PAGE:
Alpaquita Linux: Modifying images without a rebuild

1. Overview

BellSoft maintains a number of Alpaquita Linux container images. The full list of images is also available in the Alpaquita Linux: Getting started with images document.

This document describes several ways of customizing the existing Alpaquita images for building and running Java applications. As an example, we use a Spring Boot application.

All the examples below are performed on a Linux system with Docker installed.

2. Prerequisites

If you want to use a Spring Boot application to test image modification as in this document, make sure your system complies with the following prerequisites before proceeding to the next chapters.

Go to the spring initializer page and perform the following:

  1. Specify the following values:

    • Project: Gradle - Groovy

    • Language: Java

    • Spring Boot: 3.0.6

    • Packaging: Jar

    • Java: 17

    • Leave all other fields with default values.

  2. Click ADD DEPENDENCIES and select two dependencies:

    • Spring Web

    • GraalVM Native Support

  3. Click GENERATE to create the .zip file.

  4. If the created .zip file is not downloaded automatically after it was generated, download the

We will be creating some files during the course of this article. We recommend keeping the files in one place, separately from other parts of your file system. Create a separate directory, for example, customizing-images and unpack to the created directory. All the next steps are performed inside the customizing-images directory.

Update the DemoApplication class in demo/src/main/java/com/example/demo/ to include the home method serving request to the / path as follows:

package com.example.demo;

import org.springframework.boot.SpringApplication;
import org.springframework.boot.autoconfigure.SpringBootApplication;
import org.springframework.web.bind.annotation.RequestMapping;
import org.springframework.web.bind.annotation.RestController;

public class DemoApplication {
    String home() {
        return "Hello from the web!";
    public static void main(String[] args) {, args);

3. Building with JDK, running with JRE

JDK provides all the tools for compiling Java applications. It also serves as a runtime environment for applications requiring the full JDK JVM. JRE is designed for running compiled Java applications.

Each image comes in 2 types: regular and slim. The slim version does not include Alpaquita Linux package management software (apk-tools) and has a single image layer. These features make the slim image smaller, more secure (with a reduced attack surface), and a good candidate to be used as the `final' image for your applications.

Our application does not require the full JDK to run. We only need JDK tools to compile it, but you can use a JRE JVM to run it. Therefore, we can use the Docker multi-stage builds approach and build our application with a JDK image and copy it to a JRE image. Perform the following steps:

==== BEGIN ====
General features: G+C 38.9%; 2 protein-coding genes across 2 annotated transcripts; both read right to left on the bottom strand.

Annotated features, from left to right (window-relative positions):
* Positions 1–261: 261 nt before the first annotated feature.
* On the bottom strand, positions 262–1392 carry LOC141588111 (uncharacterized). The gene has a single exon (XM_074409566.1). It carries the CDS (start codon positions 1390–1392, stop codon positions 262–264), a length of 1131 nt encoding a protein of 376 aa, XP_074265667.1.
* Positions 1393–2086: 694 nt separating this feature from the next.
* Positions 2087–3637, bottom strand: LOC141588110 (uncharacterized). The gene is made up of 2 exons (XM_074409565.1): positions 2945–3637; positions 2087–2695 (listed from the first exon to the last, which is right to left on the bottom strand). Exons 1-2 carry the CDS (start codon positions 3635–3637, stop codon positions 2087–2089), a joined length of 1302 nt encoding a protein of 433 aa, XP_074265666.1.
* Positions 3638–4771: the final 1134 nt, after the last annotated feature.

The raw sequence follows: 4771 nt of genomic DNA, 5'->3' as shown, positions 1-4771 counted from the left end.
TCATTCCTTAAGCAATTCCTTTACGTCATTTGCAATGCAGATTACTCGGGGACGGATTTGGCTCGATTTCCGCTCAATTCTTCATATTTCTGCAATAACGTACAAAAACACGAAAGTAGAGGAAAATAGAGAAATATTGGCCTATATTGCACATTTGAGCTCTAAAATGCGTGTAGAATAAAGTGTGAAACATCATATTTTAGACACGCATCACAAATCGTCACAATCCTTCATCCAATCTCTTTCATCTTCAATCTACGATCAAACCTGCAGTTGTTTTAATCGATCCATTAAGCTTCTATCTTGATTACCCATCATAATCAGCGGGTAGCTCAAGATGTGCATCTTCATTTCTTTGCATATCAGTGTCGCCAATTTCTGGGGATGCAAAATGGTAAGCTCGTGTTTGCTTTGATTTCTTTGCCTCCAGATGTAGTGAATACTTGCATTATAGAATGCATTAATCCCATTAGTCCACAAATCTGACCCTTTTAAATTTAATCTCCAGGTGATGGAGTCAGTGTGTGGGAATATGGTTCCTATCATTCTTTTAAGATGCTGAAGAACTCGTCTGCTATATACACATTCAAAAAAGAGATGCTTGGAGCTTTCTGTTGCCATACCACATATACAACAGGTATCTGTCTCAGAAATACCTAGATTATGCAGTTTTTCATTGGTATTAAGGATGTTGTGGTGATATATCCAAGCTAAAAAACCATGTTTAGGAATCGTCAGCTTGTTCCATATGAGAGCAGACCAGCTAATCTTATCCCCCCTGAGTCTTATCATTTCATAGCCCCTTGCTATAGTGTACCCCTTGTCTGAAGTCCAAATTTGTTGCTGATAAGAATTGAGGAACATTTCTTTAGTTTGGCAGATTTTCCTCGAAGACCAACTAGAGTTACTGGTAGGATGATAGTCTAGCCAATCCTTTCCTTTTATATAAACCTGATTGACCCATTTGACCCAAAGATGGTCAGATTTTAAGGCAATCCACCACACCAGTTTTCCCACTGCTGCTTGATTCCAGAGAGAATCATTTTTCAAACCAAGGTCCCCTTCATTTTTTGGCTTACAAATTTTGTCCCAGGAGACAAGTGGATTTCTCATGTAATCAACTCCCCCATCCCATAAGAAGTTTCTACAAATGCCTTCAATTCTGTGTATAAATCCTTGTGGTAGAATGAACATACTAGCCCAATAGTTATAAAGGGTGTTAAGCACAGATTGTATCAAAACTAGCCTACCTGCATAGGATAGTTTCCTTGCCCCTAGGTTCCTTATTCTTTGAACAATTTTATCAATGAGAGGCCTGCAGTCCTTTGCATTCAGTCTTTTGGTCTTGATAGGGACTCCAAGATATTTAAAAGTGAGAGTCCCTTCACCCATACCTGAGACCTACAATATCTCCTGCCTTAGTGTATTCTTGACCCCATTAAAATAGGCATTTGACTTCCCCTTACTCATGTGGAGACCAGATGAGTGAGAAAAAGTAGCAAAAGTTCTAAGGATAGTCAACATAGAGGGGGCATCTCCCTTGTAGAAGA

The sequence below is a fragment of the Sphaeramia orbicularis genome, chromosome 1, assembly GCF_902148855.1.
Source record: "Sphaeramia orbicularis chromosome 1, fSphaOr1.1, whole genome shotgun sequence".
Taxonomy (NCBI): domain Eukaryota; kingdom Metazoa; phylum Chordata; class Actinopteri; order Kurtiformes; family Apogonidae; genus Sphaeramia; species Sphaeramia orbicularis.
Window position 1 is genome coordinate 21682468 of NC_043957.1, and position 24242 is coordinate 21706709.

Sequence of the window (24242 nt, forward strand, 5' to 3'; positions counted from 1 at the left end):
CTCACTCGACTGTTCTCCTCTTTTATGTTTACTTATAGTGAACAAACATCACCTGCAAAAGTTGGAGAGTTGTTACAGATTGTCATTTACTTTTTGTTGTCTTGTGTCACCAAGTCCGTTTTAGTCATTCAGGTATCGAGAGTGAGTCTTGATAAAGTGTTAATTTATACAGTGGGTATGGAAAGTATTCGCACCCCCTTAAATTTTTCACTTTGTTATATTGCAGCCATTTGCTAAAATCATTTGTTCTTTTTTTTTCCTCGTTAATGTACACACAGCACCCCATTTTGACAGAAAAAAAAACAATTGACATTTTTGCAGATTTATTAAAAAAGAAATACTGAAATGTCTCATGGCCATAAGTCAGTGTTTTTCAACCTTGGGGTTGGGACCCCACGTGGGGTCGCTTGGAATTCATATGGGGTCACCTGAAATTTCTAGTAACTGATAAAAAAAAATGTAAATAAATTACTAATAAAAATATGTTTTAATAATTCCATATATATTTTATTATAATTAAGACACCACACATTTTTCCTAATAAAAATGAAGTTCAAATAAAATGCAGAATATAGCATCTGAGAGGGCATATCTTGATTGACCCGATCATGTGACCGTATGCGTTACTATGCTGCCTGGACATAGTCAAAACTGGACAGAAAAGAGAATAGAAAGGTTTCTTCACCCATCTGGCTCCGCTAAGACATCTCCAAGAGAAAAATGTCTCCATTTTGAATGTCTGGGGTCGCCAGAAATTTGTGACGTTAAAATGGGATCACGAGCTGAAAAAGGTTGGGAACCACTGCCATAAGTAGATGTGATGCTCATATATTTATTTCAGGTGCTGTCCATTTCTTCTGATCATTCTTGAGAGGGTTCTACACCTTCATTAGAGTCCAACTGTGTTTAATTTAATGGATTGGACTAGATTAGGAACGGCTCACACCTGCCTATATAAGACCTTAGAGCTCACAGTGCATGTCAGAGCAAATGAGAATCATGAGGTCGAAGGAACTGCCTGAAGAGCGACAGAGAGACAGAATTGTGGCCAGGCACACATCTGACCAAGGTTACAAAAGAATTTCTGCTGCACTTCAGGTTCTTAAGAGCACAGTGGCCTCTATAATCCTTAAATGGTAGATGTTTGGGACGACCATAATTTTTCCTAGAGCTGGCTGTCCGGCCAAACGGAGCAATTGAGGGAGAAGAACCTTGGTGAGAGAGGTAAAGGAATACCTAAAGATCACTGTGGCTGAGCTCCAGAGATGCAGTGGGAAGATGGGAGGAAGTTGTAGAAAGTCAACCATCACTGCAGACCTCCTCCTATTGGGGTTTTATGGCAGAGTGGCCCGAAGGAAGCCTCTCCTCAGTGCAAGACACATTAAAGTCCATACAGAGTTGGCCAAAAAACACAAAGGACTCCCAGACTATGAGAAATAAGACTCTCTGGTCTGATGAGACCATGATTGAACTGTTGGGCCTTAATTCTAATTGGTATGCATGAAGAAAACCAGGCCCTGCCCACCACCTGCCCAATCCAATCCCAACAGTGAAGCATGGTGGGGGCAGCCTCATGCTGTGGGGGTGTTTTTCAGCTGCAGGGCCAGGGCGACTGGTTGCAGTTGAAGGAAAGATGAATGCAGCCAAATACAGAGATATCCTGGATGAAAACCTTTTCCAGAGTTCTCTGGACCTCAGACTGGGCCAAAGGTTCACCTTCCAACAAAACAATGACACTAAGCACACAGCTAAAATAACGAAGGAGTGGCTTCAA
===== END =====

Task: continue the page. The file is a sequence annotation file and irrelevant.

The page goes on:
1. Create a Dockerfile file with the following content:

    # Build our application with a JDK
    FROM bellsoft/liberica-runtime-container:jdk-17-musl AS builder
    WORKDIR /build
    COPY demo .
    RUN ./gradlew clean bootJar
    # But run it with a JRE
    FROM bellsoft/liberica-runtime-container:jre-17-slim-musl
    WORKDIR /app
    COPY --from=builder /build/build/libs/*.jar application.jar
    EXPOSE 8080/tcp
    CMD ["java", "-jar", "application.jar"]
  2. Build the image as follows:

    docker build -t jdk-build-jre-run .
  3. To verify the image, start a new container based on the newly created image.

    docker run -rm -p 8080:8080 jdk-build-jre-run
  4. After the container starts, open the address in a web browser.

4. Modifying images with buildah

In the previous steps, we created an image with our application. Let’s assume that some time later we decide that our application must work over HTTPS instead of HTTP as it does now. Should we change the Java code and execute the build procedure again? Actually, no. Fortunately, Spring applications have a feature called "externalized configuration". This feature helps us modify the behavior of the application by setting some properties in a config file, which is not a part of the application code, and making the application read this file.

To enable HTTPS for the application in the jdk-build-jre-run image, you only need to create a derivative image with a config file, SSL certificates, and a modified CMD.

For our test purposes, it is enough to use a "self-signed" certificate, that is, a certificate not signed by a trusted certificate authority. Let’s create it with the openssl tool using the following command:

openssl req -x509 -newkey rsa:4096 -keyout key.pem -out certificate.pem -sha256 -days 365 -nodes -subj '/CN=localhost'